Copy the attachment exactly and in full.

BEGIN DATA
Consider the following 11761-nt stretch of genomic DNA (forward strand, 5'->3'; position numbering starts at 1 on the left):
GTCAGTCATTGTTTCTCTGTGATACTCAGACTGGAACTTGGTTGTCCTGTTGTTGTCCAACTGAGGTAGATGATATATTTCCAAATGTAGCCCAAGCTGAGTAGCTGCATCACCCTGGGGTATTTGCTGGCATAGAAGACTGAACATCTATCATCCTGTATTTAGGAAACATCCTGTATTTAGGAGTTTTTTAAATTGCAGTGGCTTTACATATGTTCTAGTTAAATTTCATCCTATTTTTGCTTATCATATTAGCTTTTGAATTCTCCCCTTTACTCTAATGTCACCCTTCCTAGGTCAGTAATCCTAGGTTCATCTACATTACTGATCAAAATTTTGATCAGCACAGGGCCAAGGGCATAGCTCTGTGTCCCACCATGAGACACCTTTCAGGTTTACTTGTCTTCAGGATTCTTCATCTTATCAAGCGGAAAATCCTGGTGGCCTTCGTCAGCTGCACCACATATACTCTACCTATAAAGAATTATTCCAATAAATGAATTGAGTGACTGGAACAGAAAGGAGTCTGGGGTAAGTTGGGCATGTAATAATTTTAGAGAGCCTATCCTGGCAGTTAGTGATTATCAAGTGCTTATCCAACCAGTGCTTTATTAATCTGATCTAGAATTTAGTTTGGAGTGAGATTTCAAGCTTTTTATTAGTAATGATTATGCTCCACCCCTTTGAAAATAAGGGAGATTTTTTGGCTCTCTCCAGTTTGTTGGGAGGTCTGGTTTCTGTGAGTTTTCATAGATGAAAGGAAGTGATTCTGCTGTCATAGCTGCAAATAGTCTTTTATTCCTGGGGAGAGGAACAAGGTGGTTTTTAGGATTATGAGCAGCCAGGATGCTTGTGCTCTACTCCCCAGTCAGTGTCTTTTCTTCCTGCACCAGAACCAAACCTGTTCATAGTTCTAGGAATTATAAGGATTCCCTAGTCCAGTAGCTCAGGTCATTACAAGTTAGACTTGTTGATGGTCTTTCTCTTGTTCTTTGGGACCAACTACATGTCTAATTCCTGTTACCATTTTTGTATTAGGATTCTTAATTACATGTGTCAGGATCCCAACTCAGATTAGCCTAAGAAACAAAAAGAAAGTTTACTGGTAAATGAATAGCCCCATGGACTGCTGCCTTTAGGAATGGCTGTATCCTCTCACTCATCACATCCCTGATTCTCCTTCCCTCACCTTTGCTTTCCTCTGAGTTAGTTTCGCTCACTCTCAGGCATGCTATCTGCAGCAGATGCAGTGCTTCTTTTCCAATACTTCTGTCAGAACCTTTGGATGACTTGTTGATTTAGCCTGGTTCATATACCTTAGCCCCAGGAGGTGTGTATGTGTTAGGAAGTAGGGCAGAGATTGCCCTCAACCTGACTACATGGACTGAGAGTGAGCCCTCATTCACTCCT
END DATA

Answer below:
Consider the following 11761-nt stretch of genomic DNA (forward strand, 5'->3'; position numbering starts at 1 on the left):
GTCAGTCATTGTTTCTCTGTGATACTCAGACTGGAACTTGGTTGTCCTGTTGTTGTCCAACTGAGGTAGATGATATATTTCCAAATGTAGCCCAAGCTGAGTAGCTGCATCACCCTGGGGTATTTGCTGGCATAGAAGACTGAACATCTATCATCCTGTATTTAGGAAACATCCTGTATTTAGGAGTTTTTTAAATTGCAGTGGCTTTACATATGTTCTAGTTAAATTTCATCCTATTTTTGCTTATCATATTAGCTTTTGAATTCTCCCCTTTACTCTAATGTCACCCTTCCTAGGTCAGTAATCCTAGGTTCATCTACATTACTGATCAAAATTTTGATCAGCACAGGGCCAAGGGCATAGCTCTGTGTCCCACCATGAGACACCTTTCAGGTTTACTTGTCTTCAGGATTCTTCATCTTATCAAGCGGAAAATCCTGGTGGCCTTCGTCAGCTGCACCACATATACTCTACCTATAAAGAATTATTCCAATAAATGAATTGAGTGACTGGAACAGAAAGGAGTCTGGGGTAAGTTGGGCATGTAATAATTTTAGAGAGCCTATCCTGGCAGTTAGTGATTATCAAGTGCTTATCCAACCAGTGCTTTATTAATCTGATCTAGAATTTAGTTTGGAGTGAGATTTCAAGCTTTTTATTAGTAATGATTATGCTCCACCCCTTTGAAAATAAGGGAGATTTTTTGGCTCTCTCCAGTTTGTTGGGAGGTCTGGTTTCTGTGAGTTTTCATAGATGAAAGGAAGTGATTCTGCTGTCATAGCTGCAAATAGTCTTTTATTCCTGGGGAGAGGAACAAGGTGGTTTTTAGGATTATGAGCAGCCAGGATGCTTGTGCTCTACTCCCCAGTCAGTGTCTTTTCTTCCTGCACCAGAACCAAACCTGTTCATAGTTCTAGGAATTATAAGGATTCCCTAGTCCAGTAGCTCAGGTCATTACAAGTTAGACTTGTTGATGGTCTTTCTCTTGTTCTTTGGGACCAACTACATGTCTAATTCCTGTTACCATTTTTGTATTAGGATTCTTAATTACATGTGTCAGGATCCCAACTCAGATTAGCCTAAGAAACAAAAAGAAAGTTTACTGGTAAATGAATAGCCCCATGGACTGCTGCCTTTAGGAATGGCTGTATCCTCTCACTCATCACATCCCTGATTCTCCTTCCCTCACCTTTGCTTTCCTCTGAGTTAGTTTCGCTCACTCTCAGGCATGCTATCTGCAGCAGATGCAGTGCTTCTTTTCCAATACTTCTGTCAGAACCTTTGGATGACTTGTTGATTTAGCCTGGTTCATATACCTTAGCCCCAGGAGGTGTGTATGTGTTAGGAAGTAGGGCAGAGATTGCCCTCAACCTGACTACATGGACTGAGAGTGAGCCCTCATTCACTCCT